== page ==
Palicomp’s Phoenix i7 Stealth Extreme offers bags of performance. It costs £100 more than our Best Buy but includes a superior system case with a top-mounted SATA dock and enhanced cooling, which is ideal should you want to try your hand at overclocking.
At its standard clock speed of 3.4GHz, the Core i7-2600K processor enabled the Palicomp Phoenix i7 Stealth Extreme to record a staggering 181 points in WorldBench. Key to this performance is 16GB of DDR3 RAM and a 120GB OCZ Vertex 3 SSD.
Palicomp supplies a faster nVidia GeForce GTX 580 graphics card than the Chillblast’s GTX 570. However, factory-overclocking allows the Chillblast to provide similar performance at a lower price.
A P67-chipset motherboard won’t allow you to speed up the Palicomp Phoenix i7 Stealth Extreme's 2TB hard drive using an SSD, nor automatically switch between integrated and dedicated graphics. However, it’s packed with advanced overclocking capabilities and Bluetooth.
The 24in Samsung display supports DVI and VGA inputs, but there’s no LED backlighting or HDMI input. A set of Logitech speakers and a subwoofer is also provided with the Palicomp Phoenix i7 Stealth Extreme, along with a 12-speed Blu-ray drive.
- 1. Chillblast Fusion Pulsar
2. Arbico Elite i7 2676 XL
3. Palicomp Phoenix i7 Stealth Extreme
4. CyberPower Infinity Achilles Extreme
5. Dino PC Maxosaur 2600K V2
Processor: Intel’s 3.4GHz quad-core Core i7-2600K offers fantastic performance, hyperthreading, Turbo Boost up to 3.8GHz and easy overclocking.
You can make a small saving by opting for the non-’K’ version, which does without the overclocking feature. Alternatively, the Core i5-2500 offers a reduced cache, no hyperthreading and a 3.3GHz clock speed, but will still outpace many previous-gen Core i7 chips. It’s also available in a ‘K’ version.
If you intend to overclock the CPU, upgrade the standard Intel cooler first.
Memory: A £1,001-plus Sandy Bridge Core i7 PC should come with at least 8GB of RAM. Some come with 16GB, although most of us won’t need this much. A 64bit OS is essential to take full advantage of this memory, particularly if you’re running a dual-graphics setup.
Storage: Expect 1TB. Look for a pair or trio of drives to reduce the risk of total data loss, although noise levels will increase. Raid 0 setups boost speed at the expense of reliability. 2TB drives are also available, but remember to back up regularly. Consider mirroring ?for added security.
SSDs provide a significant and very noticeable speed boost, from reduced startup times to improved system responsiveness. They’re now priced at a level where you should expect to see one in any PC costing more than £1,000. Go for an SSD with a capacity of at least 60GB if you’re running Windows 7.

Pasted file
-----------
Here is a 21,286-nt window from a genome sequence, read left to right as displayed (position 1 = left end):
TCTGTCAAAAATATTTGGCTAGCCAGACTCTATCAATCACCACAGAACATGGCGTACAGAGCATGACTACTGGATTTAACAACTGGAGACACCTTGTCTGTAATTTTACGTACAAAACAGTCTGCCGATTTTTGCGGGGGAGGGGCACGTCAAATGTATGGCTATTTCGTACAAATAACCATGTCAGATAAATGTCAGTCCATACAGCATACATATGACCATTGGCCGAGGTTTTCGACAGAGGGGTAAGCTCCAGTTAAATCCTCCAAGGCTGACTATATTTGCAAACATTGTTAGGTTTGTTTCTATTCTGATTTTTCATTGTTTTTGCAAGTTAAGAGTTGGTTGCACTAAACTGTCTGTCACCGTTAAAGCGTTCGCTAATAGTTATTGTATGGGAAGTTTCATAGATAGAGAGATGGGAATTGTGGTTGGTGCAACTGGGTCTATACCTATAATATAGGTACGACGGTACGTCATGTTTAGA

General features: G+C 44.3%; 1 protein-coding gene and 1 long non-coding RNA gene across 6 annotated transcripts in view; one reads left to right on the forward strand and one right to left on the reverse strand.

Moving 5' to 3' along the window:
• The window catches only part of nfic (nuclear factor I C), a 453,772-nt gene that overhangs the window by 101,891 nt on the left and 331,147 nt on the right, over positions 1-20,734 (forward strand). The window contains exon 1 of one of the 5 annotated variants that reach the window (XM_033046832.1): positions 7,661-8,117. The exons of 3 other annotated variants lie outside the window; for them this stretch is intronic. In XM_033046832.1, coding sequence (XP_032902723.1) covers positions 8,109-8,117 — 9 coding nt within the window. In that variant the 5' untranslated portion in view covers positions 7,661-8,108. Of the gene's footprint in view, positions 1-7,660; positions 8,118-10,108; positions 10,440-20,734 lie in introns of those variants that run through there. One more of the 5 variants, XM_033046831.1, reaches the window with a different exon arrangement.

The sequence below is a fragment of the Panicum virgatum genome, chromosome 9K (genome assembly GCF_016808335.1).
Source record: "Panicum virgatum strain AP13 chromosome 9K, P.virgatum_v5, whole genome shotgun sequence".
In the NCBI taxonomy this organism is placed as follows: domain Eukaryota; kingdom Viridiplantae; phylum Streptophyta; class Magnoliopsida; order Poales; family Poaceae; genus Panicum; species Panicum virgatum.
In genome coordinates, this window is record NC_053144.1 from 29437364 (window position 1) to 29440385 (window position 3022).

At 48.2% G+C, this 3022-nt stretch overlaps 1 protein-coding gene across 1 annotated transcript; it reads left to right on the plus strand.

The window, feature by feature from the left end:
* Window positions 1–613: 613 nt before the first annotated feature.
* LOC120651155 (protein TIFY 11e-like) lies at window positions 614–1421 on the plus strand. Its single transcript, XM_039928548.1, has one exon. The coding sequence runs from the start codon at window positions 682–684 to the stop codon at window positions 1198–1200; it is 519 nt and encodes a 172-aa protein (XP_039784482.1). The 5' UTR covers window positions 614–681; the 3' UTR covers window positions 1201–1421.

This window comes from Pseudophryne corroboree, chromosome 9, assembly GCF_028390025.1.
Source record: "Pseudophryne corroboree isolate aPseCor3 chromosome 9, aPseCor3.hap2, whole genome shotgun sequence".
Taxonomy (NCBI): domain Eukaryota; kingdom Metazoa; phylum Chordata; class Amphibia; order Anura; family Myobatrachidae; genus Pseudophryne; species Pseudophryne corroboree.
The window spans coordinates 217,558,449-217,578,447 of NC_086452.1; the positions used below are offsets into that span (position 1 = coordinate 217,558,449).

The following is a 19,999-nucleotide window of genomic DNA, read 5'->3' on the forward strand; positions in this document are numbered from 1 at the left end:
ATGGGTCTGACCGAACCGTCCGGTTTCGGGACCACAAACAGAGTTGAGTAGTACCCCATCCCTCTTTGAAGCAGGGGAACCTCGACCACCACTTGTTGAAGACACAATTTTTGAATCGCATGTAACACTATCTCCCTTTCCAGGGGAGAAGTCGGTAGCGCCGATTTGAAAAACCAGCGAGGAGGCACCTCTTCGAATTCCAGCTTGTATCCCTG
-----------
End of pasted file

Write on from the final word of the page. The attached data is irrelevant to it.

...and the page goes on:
Z68-chipset motherboards support Intel’s Smart Response Technology, allowing even a low-capacity SSD to speed up hard-drive performance.
This technology is still in its infancy, however, and performance gains aren’t always as great you might expect.
Dual-layer DVD+/-R capabilities are useful, preferably at eight-speed or above. Also look for eight-speed DVD+RW. If you want Blu-ray playback, be prepared to compromise on DVD speeds.
Display: PCs at this price are nearly always offered with a 24 or 25in display. This used to be the magic size at which 1080p (full-HD) playback became available, making these ideal partners for Blu-ray drives. However, some of the newest 22in (16:9) monitors can also display full-HD – for less money.
Models with LED backlighting aren’t necessarily better, but can offer improved contrast, lower power consumption and a thinner, more desirable design.
Make sure you get a digital input for the best image quality, while HDMI is great for hooking up additional devices.
Graphics card: For a top-level gaming experience, go for nVidia’s GeForce GTX 580. If you don’t need ultimate performance, the cheaper GTX 570 and ATI Radeon HD 6970 are a great match for a 24in monitor.
Both brands support stereoscopic 3D when used with the correct display hardware and glasses. Recent ATI graphics cards can also be connected to multiple displays.
Look out for pre-overclocked graphics cards, as well as those that come with custom cooling solutions.
A single-card setup leaves more space for sound cards or TV tuners.
Motherboard: If you’re considering a RAM upgrade, check there are free slots. If you want to overclock, look for automatic overclocking functions on the motherboard. Z68-chipset boards offer more features than their P67 counterparts and cost only a little more.
SLI or CrossFireX support lets you add extra graphics cards. Sandy Bridge motherboards support this mode of operation, but current boards aren’t able to deliver the full bandwidth required for peak performance. For a multi-card gaming system, you may better off with an older Core i7 9xx CPU and an X58-chipset motherboard.
Power supply: The level of power you require will depend on the graphics card you use. Look for a known brand, and consider from 750W upwards if you plan to add a second card. Any form of overclocking will demand a powerful PSU.